A spe cts of Graphical DSLs in C#.NET

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A spe cts of Graphical DSLs
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Figure 1-12: Behavioral conventions
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Building your own graphical language on top of a given set of notational elements and conventions is analogous to building an embedded textual DSL, where instead of writing type wrappers and methods to make the language convenient to your domain, you de ne a mapping from the notational elements to your own domain concepts If you want to de ne a graphical language that uses different notational elements and conventions, you have to be more expert and know how to create new diagrammatic elements from lower-level constructs This is analogous to building your own parser for a textual DSL
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Aspects of Graphical DSLs
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A graphical DSL has several important aspects that must be de ned The most important of these are its notation, domain model, generation, serialization, and tool integration
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1: Domain-Spe cific Development
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Notation In the previous section we talked about the notation of the language and how it can be built by reusing basic elements, often derived from wellestablished conventions, particularly those that originate in UML For the kinds of graphical DSLs that we support, the basic building blocks are various kinds of shapes and connectors laid out on a two-dimensional drawing surface These shapes and connectors contain decorators, which are used to display additional information such as text and icons attached to the shapes and connectors in particular places In 4 we ll see full details of how to de ne these shapes and connectors and how to associate them with the other aspects of the language Domain Model The domain model is a model of the concepts described by a language The domain model for a graphical language plays a rather similar role in its de nition to that played by a BNF grammar for a textual language But for graphical languages, the domain model is usually itself represented graphically The basic building blocks for a domain model are domain classes and domain relationships Each domain class represents a concept from the domain; each domain relationship represents a relationship between domain concepts Typically, domain concepts are mapped to shapes in order to be represented on diagrams Domain relationships can be mapped to connectors between those shapes or to physical relationships between shapes, such as containment Another important aspect of the domain model is the de nition of constraints, which can be de ned to check that diagrams created using the language are valid For example, the class diagram in Figure 1-13 uses the correct diagrammatical conventions but de nes a cyclic class hierarchy that is semantically invalid 7 describes how to de ne constraints in the DSL Tools and discusses the differences between hard and soft constraints Generation You de ne a language because you want to do something useful with it Having created some models using the language, you normally want to generate some artifacts: some code, or data, or a con guration le, or another diagram, or even a combination of all of these You ll want to be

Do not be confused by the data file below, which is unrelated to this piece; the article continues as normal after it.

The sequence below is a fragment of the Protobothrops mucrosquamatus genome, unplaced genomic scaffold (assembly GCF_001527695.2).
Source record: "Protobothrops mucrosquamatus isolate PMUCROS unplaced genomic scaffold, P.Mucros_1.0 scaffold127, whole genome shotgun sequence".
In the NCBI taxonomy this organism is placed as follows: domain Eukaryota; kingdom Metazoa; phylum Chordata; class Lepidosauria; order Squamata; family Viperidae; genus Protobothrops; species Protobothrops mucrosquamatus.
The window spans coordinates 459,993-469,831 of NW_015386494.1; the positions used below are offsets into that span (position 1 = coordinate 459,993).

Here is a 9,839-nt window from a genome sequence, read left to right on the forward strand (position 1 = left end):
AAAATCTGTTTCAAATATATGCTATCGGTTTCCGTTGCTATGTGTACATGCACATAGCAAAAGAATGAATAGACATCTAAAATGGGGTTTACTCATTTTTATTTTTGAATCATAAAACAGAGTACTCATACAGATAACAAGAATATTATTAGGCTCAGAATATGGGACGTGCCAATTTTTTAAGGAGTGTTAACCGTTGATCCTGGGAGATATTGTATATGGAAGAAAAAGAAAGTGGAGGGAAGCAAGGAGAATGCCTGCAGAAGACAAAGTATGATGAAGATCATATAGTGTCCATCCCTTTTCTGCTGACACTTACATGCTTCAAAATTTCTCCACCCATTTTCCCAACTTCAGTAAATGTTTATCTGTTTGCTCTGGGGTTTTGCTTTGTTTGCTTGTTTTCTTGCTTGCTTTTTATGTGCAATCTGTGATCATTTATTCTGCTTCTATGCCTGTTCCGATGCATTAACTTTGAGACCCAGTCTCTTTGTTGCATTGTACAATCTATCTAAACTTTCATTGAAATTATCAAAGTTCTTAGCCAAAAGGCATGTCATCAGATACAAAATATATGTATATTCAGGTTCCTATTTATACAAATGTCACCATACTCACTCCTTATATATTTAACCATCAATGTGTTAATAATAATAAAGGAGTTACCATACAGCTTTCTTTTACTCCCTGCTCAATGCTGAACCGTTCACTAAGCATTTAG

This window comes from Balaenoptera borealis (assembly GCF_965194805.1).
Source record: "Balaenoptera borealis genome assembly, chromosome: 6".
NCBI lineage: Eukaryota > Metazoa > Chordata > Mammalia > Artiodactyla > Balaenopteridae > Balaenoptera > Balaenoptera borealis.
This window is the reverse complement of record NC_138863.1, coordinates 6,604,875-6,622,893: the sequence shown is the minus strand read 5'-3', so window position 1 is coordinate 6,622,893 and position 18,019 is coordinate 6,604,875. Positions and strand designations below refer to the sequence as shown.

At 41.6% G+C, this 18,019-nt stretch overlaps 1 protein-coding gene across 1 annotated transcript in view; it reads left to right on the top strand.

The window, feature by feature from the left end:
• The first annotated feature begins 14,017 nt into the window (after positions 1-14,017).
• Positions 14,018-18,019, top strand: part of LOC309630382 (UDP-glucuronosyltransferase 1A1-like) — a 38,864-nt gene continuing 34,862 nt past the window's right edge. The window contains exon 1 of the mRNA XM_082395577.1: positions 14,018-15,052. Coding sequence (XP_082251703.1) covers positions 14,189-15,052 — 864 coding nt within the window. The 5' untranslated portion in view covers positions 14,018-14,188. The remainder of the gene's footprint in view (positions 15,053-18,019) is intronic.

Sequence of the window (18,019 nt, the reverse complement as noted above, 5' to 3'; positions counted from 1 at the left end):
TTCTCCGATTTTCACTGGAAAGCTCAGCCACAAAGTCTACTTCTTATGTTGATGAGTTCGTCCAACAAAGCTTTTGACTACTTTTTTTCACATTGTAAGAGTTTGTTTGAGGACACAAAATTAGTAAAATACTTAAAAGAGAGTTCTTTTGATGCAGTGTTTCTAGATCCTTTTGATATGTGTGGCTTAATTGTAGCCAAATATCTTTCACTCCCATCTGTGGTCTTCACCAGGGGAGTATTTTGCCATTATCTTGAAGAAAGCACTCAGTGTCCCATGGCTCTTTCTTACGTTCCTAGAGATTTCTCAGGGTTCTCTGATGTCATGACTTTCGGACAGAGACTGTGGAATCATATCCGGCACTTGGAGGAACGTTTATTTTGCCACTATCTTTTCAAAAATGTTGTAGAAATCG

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A spe cts of Graphical DSLs
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Figure 1-13: Invalid class diagram
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able to regenerate these artifacts ef ciently whenever you change a diagram, causing them to be checked out of source control if necessary 8 explains the DSL Tools generation framework, which enables the language author to de ne how to map models into useful artifacts
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Serialization Having created some models, you ll want to save them, check them into source control, and reload them later The information to save includes details about the shapes and connectors on the design surface, where they are positioned, and what color they are, as well as details of the domain concepts represented by those shapes It s often useful to be able to customize the XML format for saving models in order to help with integrating these models with other tools This flexibility increases interoperability between tools and also makes it possible to use standard XML tools to manage and make changes to the saved models Using an XML format that is easy to read also helps with source control conflicts It is relatively straightforward to identify differences in versions of an artifact using textual differencing tools and to merge changes to artifacts successfully at the level of the XML les 6 explains how to de ne and customize the serialization format for a graphical DSL